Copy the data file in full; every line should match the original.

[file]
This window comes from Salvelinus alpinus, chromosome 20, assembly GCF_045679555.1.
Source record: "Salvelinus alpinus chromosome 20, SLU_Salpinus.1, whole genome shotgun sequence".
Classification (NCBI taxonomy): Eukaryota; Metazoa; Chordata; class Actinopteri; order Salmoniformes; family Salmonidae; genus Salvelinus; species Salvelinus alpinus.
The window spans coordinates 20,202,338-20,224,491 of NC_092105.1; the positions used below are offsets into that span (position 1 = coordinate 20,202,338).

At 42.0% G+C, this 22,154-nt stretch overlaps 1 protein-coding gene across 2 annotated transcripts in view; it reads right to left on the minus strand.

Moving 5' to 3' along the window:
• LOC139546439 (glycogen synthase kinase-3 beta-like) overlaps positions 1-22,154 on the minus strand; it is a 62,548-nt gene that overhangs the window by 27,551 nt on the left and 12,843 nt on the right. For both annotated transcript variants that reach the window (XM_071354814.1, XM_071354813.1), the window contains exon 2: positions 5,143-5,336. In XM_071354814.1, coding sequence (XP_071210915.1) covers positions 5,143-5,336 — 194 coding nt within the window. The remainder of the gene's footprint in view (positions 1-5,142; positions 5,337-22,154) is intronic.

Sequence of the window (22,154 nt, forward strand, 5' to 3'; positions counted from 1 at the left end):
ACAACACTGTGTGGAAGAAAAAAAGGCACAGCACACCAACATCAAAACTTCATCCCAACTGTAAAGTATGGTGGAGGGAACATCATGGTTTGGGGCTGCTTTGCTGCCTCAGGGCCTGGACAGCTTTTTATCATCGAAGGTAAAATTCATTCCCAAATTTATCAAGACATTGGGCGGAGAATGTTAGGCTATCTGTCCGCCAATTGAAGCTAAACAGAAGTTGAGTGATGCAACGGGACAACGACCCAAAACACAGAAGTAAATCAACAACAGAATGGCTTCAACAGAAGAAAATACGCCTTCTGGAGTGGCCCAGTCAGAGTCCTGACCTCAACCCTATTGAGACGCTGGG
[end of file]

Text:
This window comes from Salvelinus alpinus, chromosome 20, assembly GCF_045679555.1.
Source record: "Salvelinus alpinus chromosome 20, SLU_Salpinus.1, whole genome shotgun sequence".
Classification (NCBI taxonomy): Eukaryota; Metazoa; Chordata; class Actinopteri; order Salmoniformes; family Salmonidae; genus Salvelinus; species Salvelinus alpinus.
The window spans coordinates 20,202,338-20,224,491 of NC_092105.1; the positions used below are offsets into that span (position 1 = coordinate 20,202,338).

At 42.0% G+C, this 22,154-nt stretch overlaps 1 protein-coding gene across 2 annotated transcripts in view; it reads right to left on the minus strand.

Moving 5' to 3' along the window:
• LOC139546439 (glycogen synthase kinase-3 beta-like) overlaps positions 1-22,154 on the minus strand; it is a 62,548-nt gene that overhangs the window by 27,551 nt on the left and 12,843 nt on the right. For both annotated transcript variants that reach the window (XM_071354814.1, XM_071354813.1), the window contains exon 2: positions 5,143-5,336. In XM_071354814.1, coding sequence (XP_071210915.1) covers positions 5,143-5,336 — 194 coding nt within the window. The remainder of the gene's footprint in view (positions 1-5,142; positions 5,337-22,154) is intronic.

Sequence of the window (22,154 nt, forward strand, 5' to 3'; positions counted from 1 at the left end):
ACAACACTGTGTGGAAGAAAAAAAGGCACAGCACACCAACATCAAAACTTCATCCCAACTGTAAAGTATGGTGGAGGGAACATCATGGTTTGGGGCTGCTTTGCTGCCTCAGGGCCTGGACAGCTTTTTATCATCGAAGGTAAAATTCATTCCCAAATTTATCAAGACATTGGGCGGAGAATGTTAGGCTATCTGTCCGCCAATTGAAGCTAAACAGAAGTTGAGTGATGCAACGGGACAACGACCCAAAACACAGAAGTAAATCAACAACAGAATGGCTTCAACAGAAGAAAATACGCCTTCTGGAGTGGCCCAGTCAGAGTCCTGACCTCAACCCTATTGAGACGCTGGG